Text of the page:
3 Reasons Plus-Sized / Brawn Male Models is Good News

Plus Size Male Models
Zach Miko / IMG Models

If there were one word to sum up the modeling industry of the last few years, “diversity” would be a front-runner. More than ever, the modeling industry is inclusive to all ages, races, and sizes of models as well as models with physical disabilities in a way it hasn’t been before, thanks to modeling agencies that scout all types of models. The public has asked for media to depict more than just sample size models in order to better represent the general public and those consuming the products models advertise.

While modeling is widely made up of female models, male models are making their mark in a whole new fashion, so to speak.

In the last few years, there has been an influx of plus-size or as we prefer to call it, “curvy” female models. 2016’s Sports Illustrated Swimsuit Edition featured all sizes of models for the first time (as well as a 56-year old bikini model; a first for the Swimsuit Edition!). This was cause for celebration by the public who could not get enough of the positive message this sent, and that, coupled with curvy models walking in New York Fashion Week has been a large stepping stone in the movement to see all female body types portrayed in the media.

In 2015, Zach Miko was dubbed the first ever plus-size or brawn male model. Many people credit the rise of the brawn model to the "Dad Bod" hype of 2015: that is, celebrating male figures who were softer around the middle and less sculpted than say, a traditional superhero.

While he wasn’t technically the first model of his kind, Zach Miko was the first to be signed by a major modeling agency: IMG Models. Zach was part of a major fashion campaign for Target, and when he came on the scene, it sparked meaningful conversations about diversity in the modeling industry from both female and male models.

Male models like Lucky Blue Smith and David Gandy who have the traditional tall and svelte male model look are earning supermodel status and becoming household names. Zach Miko, who stands at 6’6” and has a 40-inch waist, is following suit and paving the path for male models of all sizes and establishing the fact that "normal size" can, in fact, mean a lot of different sizes. This is good news for a few reasons.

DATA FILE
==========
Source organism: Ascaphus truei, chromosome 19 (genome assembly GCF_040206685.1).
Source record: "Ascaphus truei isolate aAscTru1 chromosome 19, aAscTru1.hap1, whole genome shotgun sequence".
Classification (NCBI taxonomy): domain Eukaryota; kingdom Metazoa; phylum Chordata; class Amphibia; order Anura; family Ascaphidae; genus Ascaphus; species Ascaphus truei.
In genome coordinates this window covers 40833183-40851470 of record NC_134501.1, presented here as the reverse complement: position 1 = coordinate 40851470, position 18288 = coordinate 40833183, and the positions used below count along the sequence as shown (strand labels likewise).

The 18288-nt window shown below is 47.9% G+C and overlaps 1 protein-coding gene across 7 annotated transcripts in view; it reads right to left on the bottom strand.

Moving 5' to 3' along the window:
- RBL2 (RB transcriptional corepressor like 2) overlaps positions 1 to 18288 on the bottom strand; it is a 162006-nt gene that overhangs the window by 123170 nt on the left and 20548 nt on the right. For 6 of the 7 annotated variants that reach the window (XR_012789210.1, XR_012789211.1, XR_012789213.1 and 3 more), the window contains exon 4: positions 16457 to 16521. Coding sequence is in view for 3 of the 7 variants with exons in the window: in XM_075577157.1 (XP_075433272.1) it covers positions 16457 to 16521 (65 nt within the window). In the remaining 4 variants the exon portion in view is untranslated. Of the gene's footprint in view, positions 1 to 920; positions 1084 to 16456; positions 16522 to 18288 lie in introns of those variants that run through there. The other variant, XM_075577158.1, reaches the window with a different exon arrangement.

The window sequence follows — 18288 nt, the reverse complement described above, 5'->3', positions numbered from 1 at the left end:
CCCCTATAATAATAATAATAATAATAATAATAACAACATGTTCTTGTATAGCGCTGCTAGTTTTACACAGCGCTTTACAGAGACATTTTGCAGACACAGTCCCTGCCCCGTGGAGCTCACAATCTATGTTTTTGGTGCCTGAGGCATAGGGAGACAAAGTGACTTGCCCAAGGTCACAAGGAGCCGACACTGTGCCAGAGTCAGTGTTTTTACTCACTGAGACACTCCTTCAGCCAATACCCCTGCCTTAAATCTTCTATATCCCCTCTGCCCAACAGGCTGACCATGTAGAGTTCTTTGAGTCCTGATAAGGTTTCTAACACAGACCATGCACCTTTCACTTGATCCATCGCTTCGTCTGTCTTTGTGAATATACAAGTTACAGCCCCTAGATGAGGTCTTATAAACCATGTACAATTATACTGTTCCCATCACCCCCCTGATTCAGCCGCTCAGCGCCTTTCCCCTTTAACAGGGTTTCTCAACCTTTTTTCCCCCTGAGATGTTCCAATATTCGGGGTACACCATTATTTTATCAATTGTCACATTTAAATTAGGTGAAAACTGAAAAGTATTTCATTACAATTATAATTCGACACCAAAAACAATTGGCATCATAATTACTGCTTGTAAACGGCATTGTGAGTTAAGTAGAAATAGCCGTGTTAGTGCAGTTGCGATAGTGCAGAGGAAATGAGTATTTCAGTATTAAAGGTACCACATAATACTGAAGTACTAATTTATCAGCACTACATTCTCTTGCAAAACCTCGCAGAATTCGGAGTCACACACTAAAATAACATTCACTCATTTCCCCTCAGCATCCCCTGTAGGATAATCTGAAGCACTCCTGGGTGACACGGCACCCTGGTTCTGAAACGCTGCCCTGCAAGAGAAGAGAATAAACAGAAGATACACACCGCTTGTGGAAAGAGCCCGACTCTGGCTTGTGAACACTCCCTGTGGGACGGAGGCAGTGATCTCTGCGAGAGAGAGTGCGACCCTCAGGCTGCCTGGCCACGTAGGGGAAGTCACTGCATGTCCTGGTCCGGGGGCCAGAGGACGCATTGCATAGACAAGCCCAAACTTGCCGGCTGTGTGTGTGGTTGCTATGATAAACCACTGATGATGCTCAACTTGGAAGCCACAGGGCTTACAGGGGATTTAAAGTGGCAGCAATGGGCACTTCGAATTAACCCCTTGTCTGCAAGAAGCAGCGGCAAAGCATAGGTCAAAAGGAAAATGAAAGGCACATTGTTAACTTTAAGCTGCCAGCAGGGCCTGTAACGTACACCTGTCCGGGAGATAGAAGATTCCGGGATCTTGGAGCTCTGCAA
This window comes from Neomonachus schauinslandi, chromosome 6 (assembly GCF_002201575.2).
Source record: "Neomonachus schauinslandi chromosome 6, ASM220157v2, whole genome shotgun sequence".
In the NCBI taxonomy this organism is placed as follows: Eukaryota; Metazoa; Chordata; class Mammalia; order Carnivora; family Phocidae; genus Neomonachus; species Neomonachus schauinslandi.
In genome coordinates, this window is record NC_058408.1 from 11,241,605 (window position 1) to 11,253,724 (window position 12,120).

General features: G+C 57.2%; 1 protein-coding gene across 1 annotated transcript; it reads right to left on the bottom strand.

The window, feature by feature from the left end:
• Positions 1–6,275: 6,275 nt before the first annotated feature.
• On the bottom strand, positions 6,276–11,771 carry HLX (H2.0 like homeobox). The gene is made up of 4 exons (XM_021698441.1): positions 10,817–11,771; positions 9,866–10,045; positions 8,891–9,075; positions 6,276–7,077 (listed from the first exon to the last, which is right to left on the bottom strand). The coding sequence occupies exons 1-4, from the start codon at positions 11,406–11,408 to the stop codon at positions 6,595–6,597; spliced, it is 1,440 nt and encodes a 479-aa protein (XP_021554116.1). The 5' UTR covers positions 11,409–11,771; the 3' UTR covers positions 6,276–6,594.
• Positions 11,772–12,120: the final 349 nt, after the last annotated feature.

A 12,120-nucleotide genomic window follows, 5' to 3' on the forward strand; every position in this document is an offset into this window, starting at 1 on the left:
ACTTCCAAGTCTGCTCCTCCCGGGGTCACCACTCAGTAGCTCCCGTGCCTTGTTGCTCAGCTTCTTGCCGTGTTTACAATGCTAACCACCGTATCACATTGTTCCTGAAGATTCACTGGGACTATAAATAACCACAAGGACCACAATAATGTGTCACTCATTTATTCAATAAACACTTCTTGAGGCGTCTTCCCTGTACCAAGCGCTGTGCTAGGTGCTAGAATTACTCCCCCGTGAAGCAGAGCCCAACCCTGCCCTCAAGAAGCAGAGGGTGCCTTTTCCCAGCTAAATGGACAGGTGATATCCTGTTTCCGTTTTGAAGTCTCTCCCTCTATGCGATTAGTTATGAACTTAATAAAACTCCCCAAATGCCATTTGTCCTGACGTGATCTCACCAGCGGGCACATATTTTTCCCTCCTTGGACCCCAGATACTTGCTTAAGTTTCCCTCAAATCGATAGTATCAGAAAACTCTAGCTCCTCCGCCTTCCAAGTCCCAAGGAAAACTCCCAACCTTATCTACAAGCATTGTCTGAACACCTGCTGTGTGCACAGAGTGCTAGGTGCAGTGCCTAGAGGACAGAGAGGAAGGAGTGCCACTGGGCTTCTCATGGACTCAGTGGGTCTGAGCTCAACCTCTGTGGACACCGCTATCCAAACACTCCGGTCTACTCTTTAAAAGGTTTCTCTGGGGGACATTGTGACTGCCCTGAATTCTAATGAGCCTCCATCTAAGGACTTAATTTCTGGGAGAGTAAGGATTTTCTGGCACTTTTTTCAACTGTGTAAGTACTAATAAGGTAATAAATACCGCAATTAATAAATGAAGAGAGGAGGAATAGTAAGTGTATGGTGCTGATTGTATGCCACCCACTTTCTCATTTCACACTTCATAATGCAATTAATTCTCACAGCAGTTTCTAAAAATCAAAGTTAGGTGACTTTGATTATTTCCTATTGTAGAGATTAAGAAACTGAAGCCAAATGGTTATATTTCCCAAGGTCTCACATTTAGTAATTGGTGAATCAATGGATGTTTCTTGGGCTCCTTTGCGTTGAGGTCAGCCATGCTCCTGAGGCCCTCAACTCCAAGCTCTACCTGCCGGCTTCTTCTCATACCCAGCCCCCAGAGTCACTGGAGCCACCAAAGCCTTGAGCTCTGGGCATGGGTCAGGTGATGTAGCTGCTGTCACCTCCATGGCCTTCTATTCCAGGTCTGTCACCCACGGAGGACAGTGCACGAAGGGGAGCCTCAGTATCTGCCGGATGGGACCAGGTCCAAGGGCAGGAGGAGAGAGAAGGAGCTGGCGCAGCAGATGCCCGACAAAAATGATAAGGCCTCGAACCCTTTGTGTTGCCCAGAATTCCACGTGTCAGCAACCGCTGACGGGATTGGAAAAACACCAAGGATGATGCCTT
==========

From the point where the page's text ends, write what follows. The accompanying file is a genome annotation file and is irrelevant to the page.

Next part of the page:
1. It Means More Modeling Jobs

Thanks to modeling agencies in support of body positive movements that scout male and female models of all shapes and sizes, as well as an increased demand for all body types to be represented in the media, there is more work for curvy and brawn models than ever before. Men and women who may have thought they would never have a chance to make it in the modeling industry have more chances than ever before.

2. It Sets a Positive Example

One of the best things about diversity of all kinds in modeling is the positive impact it has on younger generations. For kids to see people who look similar to themselves have a successful modeling career has a positive effect on their self-esteem and self-image. This does not mean that those models who fit current sample sizes should not be given just as much work as those of bigger sizes, rather, it calls for every size and shape on the spectrum to be given equal exposure and opportunity.

The very fact that models have a title expressing their size in the first place calls for the need to normalize all sizes, which is why it is so beneficial that the fashion and modeling industries are moving in this direction.

3. Good News for Male Consumers

After curvy models began to appear in major fashion campaigns, clothing stores catering to all sizes boomed and popped up everywhere. In fact, in 2014, the United States had over 6,000 stores that catered to curvy women, and these stores accounted for 9 billion dollars in sales. On the other hand, the US has only approximately 1,000 stores catering to brawn men, and this accounted for only 1 billion dollars in sales. With brawn models like Zach Miko getting major fashion campaigns, there will be a greater demand for this clothing in stores.

This relates to a greater cycle of supply and demand, not only creating more jobs for male models but stimulating the economy as well.